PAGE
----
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Titration I will neutralize the sulphuric acid with a base, which will be Sodium Carbonate (Na2 CO3),

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Introduction

FINDING OUT HOW MUCH ACID IS IN A SOLUTION The aim of this experiment is to find out the concentration of acid in an acidic solution. The acidic solution I will be using is sulphuric acid, and the concentration of this solution is somewhere between 0.05 and 0.15 mol dm-3. I have to find an accurate value for this concentration and to obtain my results I will use a titration. A titration is a method of quantitive analysis, which can be used when 2 solutions react together. I will neutralize the sulphuric acid with a base, which will be Sodium Carbonate (Na2 CO3), which will already have a set concentration. I use an indicator, Methyl Orange, because when you do a titration between a strong acid and a weak alkali, as I am, Methyl Orange is the indicator used. Reaction Equation Na2 CO3 (aq) + H2 SO4 (aq) Na2 SO4 (aq) + H2O (l) + CO2 The mass of Sodium Carbonate I will need to use is shown below... Na2 CO3 = 2 X sodium + 1 X carbon + 3 X oxygen = 46 + 12 + 48 = 106 grams However this is the amount of grams for 1 mole of sodium carbonate. I need 0.1-mol dm-3 of it because this sum is between 0.05 and 0.15 dm-3 so I will divide by 10... ...read more.

Middle

> Now add 3 drops of Methyl Orange indicator to the conical flask > Use a clean, dry 100cm3 beaker to fill a burette with the sulphuric acid. Run a little of the solution out of the burette into the beaker to make sure the jet is full of solution > Record the volume reading on the burette before starting the titration and read the burette to the nearest 0.05cm3 > Add sulphuric acid in small volumes to the solution in the conical flask, swirling the flask after each addition. When the solution turns light pink stop the adding of sulphuric acid. > Record the final burette reading and calculate the volume of solution you have to run out of the flask The first titration I am going to do will be a trial run to make sure I know exactly what I am supposed to do. After wards I will repeat the titration until 3 concordant results are achieved within 0.1cm3 of each other. References Teacher support coursework guidance AS/A level GCE chemistry (salters) page 30 Activity E12 - salters advanced chemistry activity pack Hazcard 95 - sodium salts Hazcard 98 - sulphuric acid Hazcard 32 - Indicators Implementing Mass of glass weighing bottle = 50.08 grams Mass of weighing bottle and sodium Carbonate = 52.73 grams Mass of Sodium Carbonate = 2.65 grams I work out the mass ...read more.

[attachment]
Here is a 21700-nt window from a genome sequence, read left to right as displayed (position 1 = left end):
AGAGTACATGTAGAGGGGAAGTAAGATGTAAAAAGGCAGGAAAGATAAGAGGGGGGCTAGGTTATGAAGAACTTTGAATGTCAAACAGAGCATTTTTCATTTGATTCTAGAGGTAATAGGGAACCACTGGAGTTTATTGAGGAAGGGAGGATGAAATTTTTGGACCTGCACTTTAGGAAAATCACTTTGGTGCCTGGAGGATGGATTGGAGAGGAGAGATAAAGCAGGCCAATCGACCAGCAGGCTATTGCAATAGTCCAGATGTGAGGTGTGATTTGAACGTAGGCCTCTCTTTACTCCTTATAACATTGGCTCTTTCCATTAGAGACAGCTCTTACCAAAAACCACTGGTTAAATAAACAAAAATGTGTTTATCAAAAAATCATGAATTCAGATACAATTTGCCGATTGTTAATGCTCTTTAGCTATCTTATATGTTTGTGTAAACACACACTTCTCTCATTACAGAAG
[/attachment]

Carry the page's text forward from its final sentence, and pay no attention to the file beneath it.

Conclusion

To try and see when the solution turned pink I used a white tile underneath the conical flask. Basically I cannot tell the exact point when the solution turns into a pinky colour. This meant that each titration would not be exactly the same so wouldn't be a fair test. To improve this I could use computer and real time video recording because this would be far more reliable and accurate than my recording would be. The computer could save the colour of the original titration, and then the second titration could be done whilst someone is looking at the computer screen so they could see the exact point when the titration should be stopped. Another problem with my experiment was that I might not have shaken the conical flask particularly well when I was trying to dissolve the Sodium Carbonate in the distilled water. To make my results more interesting to analyse I could have done more titrations, this would mean I'd obtain a better average result and so I could find out a more precise answer for the concentration of the sulphuric acid. The exact answer to the concentration of the sulphuric acid was 0.099 (2 decimal places), but I have rounded this figure up to 0.1 mols dm-3, as I believe it takes into account the possibility of a percentage error. Finding out how much acid is in a solution Alex Pitt 1 ...read more.

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